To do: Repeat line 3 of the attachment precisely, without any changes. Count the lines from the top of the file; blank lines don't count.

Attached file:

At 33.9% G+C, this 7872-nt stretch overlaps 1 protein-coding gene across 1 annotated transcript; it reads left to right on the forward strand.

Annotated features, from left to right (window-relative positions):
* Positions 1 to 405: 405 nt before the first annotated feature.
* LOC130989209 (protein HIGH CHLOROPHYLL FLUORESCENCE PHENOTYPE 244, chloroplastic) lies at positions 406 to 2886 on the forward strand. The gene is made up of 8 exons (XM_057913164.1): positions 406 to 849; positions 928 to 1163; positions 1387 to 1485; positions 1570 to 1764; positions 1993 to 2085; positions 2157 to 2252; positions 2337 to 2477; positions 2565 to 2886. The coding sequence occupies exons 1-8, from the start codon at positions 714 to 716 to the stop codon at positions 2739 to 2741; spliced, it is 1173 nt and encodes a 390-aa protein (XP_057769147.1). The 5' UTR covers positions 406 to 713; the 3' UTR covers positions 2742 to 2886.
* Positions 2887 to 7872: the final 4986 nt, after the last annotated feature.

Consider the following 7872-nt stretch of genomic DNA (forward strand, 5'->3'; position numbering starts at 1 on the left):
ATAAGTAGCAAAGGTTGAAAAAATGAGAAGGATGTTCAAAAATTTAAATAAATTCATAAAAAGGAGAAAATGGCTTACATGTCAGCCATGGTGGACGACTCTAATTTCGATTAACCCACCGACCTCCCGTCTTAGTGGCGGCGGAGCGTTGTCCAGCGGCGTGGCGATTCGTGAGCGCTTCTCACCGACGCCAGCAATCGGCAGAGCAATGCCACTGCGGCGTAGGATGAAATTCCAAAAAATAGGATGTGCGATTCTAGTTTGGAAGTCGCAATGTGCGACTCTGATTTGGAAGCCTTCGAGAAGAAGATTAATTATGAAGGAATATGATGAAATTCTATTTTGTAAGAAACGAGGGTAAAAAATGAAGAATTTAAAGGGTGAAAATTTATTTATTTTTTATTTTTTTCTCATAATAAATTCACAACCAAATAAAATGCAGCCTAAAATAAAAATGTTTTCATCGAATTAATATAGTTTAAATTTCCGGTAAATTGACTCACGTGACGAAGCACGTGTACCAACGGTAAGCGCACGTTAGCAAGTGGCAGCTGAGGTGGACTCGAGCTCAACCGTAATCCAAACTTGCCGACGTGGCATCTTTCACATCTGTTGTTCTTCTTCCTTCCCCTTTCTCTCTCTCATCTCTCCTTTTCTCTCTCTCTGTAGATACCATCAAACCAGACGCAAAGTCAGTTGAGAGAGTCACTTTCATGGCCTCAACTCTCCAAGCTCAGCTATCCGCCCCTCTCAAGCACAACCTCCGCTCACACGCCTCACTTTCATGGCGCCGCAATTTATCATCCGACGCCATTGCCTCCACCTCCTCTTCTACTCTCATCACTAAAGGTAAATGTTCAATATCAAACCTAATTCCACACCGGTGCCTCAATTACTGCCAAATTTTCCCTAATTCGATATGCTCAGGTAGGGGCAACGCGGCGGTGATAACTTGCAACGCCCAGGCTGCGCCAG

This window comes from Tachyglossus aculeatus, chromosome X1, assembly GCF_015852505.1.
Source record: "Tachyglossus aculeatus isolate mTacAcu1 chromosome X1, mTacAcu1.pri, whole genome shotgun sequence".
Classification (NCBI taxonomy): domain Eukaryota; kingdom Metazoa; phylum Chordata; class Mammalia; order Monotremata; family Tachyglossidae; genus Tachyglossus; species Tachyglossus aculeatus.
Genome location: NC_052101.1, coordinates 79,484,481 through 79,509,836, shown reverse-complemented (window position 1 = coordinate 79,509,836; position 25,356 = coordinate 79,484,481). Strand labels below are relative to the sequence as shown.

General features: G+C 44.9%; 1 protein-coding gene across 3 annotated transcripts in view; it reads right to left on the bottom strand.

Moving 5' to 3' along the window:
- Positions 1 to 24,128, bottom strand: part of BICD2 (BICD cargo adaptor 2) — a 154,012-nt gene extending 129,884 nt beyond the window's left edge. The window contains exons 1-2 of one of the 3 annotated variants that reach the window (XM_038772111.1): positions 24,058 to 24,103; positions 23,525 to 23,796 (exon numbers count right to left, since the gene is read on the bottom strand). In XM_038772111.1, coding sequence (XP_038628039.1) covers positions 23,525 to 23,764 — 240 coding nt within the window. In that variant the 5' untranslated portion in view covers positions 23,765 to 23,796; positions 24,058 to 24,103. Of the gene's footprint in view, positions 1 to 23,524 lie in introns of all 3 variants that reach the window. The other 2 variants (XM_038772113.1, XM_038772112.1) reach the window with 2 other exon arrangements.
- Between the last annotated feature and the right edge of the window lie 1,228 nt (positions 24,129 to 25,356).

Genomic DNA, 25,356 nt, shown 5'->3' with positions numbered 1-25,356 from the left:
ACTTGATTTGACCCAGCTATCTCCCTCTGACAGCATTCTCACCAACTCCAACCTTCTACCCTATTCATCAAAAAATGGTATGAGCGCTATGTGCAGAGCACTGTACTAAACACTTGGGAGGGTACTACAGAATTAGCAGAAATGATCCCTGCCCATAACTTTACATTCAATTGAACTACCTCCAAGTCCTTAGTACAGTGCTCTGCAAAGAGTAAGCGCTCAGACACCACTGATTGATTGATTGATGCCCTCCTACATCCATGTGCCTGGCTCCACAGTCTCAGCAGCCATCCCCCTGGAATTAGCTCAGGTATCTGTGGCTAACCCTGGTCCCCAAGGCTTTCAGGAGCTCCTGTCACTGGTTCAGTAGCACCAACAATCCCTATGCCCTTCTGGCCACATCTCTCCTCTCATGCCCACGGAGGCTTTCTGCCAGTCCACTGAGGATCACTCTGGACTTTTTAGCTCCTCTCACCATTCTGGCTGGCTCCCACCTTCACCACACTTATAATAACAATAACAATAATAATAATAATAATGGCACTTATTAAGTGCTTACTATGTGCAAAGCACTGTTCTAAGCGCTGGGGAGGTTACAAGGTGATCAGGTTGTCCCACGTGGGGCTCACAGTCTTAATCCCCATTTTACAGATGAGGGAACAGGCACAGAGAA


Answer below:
* Positions 1 to 405: 405 nt before the first annotated feature.